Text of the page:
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Found a 1917 penny and want to know what it’s worth?
Whether you’ve got a single 1917 Lincoln cent or many 1917 wheat pennies, you’ve come to the right place to find the current 1917 penny value today!
Below, you’ll find these fun facts about your 1917 wheat penny:
- How much 1917 pennies with errors are worth.
- Which 1917 pennies are rare.
- How many 1917 Lincoln cents were made.
- Who designed the Lincoln penny.
- Plus, other fun trivia about the 1917 penny.
Today’s 1917 Penny Value
If you’ve found one or more 1917 Lincoln cents in your loose change and you’re wondering how much they’re worth, here’s a rundown on values for 1917 wheat pennies.
Which one do you have?…
- 1917 penny with no mintmark — A 1917 Lincoln cent with no mintmark on the obverse (heads side) was made at the Philadelphia Mint. These are worth about 10 to 50 cents in well-worn circulated condition. A typical uncirculated example with chocolate brown color is worth between $20 and $120, depending on grade. Lustrous examples with vibrant original red color can run as high as $10,000 or more.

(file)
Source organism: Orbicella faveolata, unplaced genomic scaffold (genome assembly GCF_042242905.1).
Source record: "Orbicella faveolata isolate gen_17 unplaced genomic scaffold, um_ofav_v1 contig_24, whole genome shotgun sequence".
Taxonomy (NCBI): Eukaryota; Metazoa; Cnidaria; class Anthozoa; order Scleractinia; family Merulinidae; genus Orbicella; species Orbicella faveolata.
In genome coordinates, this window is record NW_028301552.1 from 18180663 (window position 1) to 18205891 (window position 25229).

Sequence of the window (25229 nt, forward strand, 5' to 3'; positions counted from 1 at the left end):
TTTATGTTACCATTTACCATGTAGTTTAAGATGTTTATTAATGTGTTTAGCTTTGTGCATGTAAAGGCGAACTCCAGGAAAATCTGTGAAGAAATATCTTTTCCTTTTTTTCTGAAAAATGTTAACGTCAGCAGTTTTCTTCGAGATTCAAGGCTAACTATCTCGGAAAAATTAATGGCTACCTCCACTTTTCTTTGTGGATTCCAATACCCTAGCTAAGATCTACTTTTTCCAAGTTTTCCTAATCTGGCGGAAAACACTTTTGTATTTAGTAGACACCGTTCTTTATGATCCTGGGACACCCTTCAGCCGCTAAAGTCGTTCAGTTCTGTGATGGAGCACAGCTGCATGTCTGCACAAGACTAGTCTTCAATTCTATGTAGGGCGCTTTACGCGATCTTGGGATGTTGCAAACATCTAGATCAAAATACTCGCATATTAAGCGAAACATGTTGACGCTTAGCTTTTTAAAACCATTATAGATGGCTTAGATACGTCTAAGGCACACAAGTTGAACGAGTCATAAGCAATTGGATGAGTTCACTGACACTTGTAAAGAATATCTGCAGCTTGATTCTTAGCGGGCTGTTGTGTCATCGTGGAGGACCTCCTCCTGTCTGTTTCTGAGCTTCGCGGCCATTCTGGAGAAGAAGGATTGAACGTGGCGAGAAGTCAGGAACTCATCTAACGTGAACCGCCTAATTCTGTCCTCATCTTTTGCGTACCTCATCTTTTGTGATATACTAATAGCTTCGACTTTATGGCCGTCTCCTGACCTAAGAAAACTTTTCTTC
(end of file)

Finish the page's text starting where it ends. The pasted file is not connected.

- 1917-D penny — A 1917-D wheat cent with “D” mintmark from the Denver Mint is worth between $1 and $7 in well-worn circulated condition. A typical chocolate-brown mint state piece is worth between $100 and $300, and a specimen with original reddish surfaces worth as much as $6,000.
- 1917-S penny — A 1917-S wheat cent with an “S” mintmark from the San Francisco Mint is worth between $1 and $5 in circulated condition. A typical uncirculated example is worth $125 and $300 with original chocolate brown color. A gem red specimen trades as high as $4,500… or even more!
*Values listed above are for 1917 Lincoln cents with no signs of damage — including cleanings, holes, bends, heavy nicks, or other types of problems.
A List Of 1917 Wheat Penny Errors
There are several kinds of 1917 wheat penny errors — including the 1917 doubled die penny that is worth a huge sum of money.
These are some of the rare and valuable 1917 error pennies: